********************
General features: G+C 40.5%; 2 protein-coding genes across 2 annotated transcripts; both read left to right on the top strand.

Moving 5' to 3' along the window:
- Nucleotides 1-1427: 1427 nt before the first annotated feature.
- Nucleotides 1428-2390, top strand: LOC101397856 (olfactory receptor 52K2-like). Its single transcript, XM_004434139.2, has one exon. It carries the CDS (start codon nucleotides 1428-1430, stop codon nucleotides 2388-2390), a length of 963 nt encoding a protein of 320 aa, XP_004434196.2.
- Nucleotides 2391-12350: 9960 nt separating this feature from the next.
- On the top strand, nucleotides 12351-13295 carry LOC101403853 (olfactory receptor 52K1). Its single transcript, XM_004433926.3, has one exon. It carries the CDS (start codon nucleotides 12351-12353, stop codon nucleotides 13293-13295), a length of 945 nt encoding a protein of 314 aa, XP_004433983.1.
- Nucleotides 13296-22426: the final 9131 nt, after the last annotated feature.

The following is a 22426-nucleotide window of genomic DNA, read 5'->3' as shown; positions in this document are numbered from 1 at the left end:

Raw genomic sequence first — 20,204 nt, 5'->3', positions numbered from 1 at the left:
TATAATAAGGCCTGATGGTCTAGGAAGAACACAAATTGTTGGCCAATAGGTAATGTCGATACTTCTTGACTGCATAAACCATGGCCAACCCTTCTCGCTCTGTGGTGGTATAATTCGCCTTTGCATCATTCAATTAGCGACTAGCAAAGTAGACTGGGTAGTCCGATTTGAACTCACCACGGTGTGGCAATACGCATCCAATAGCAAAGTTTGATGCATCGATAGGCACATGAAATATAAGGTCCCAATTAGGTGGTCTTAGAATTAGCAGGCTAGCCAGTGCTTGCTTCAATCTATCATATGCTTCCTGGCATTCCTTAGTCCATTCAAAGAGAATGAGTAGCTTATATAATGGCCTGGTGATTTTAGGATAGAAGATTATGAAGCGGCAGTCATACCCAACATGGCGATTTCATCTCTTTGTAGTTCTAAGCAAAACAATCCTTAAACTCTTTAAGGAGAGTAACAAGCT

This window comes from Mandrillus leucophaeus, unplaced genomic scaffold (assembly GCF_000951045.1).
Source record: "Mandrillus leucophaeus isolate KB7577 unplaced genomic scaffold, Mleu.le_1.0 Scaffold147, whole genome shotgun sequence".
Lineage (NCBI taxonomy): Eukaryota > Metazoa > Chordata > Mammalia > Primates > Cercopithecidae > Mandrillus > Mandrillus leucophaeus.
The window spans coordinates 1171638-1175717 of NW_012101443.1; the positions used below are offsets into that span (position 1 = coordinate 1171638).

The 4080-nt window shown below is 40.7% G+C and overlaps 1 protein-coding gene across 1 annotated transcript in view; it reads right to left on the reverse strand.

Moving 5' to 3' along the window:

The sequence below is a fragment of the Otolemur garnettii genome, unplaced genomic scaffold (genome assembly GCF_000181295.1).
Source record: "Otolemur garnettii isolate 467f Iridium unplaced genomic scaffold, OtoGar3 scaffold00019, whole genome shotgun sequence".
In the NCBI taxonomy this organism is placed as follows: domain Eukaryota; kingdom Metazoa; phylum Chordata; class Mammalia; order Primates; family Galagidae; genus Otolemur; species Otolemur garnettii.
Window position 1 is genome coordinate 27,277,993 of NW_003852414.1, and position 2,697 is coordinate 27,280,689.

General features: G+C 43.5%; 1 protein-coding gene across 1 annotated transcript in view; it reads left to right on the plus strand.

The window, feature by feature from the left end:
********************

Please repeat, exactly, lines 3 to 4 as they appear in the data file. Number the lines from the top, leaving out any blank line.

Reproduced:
- Nucleotides 1-1427: 1427 nt before the first annotated feature.
- Nucleotides 1428-2390, top strand: LOC101397856 (olfactory receptor 52K2-like). Its single transcript, XM_004434139.2, has one exon. It carries the CDS (start codon nucleotides 1428-1430, stop codon nucleotides 2388-2390), a length of 963 nt encoding a protein of 320 aa, XP_004434196.2.